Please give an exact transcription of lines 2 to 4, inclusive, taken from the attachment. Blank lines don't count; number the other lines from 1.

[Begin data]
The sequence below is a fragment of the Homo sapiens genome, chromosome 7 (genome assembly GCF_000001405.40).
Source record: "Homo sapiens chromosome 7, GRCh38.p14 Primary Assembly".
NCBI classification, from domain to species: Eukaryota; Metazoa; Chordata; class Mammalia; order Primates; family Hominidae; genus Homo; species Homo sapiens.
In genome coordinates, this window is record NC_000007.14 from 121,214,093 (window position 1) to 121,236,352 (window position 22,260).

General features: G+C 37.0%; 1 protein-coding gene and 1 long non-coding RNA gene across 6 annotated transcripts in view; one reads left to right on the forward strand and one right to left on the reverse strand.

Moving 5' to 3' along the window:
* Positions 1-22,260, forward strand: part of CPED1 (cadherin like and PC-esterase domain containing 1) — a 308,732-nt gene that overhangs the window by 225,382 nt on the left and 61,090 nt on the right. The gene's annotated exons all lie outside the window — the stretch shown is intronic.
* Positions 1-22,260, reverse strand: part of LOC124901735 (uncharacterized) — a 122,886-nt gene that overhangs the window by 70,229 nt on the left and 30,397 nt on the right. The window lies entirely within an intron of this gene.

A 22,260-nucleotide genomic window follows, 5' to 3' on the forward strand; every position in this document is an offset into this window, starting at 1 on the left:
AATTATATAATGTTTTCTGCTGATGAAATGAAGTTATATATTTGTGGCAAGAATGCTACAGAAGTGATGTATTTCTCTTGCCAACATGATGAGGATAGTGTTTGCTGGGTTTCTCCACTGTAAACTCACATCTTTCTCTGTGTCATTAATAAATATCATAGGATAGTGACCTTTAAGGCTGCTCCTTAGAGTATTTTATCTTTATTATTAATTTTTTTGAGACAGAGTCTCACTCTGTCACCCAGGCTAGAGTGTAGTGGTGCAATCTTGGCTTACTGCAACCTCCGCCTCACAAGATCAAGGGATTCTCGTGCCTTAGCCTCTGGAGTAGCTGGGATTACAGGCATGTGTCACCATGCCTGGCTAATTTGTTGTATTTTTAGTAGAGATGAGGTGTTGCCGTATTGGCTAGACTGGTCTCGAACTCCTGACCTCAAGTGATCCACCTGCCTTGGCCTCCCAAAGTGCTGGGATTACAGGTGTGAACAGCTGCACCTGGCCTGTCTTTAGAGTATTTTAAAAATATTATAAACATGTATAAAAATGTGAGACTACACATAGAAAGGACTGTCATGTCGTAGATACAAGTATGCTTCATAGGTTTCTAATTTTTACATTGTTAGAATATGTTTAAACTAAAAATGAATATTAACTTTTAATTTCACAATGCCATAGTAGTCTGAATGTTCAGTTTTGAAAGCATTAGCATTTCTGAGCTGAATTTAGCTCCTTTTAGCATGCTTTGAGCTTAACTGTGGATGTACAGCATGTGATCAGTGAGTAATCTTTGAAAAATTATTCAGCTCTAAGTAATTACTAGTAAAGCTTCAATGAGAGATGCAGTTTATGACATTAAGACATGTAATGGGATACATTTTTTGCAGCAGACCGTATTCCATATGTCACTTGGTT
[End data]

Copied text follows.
Source record: "Homo sapiens chromosome 7, GRCh38.p14 Primary Assembly".
NCBI classification, from domain to species: Eukaryota; Metazoa; Chordata; class Mammalia; order Primates; family Hominidae; genus Homo; species Homo sapiens.
In genome coordinates, this window is record NC_000007.14 from 121,214,093 (window position 1) to 121,236,352 (window position 22,260).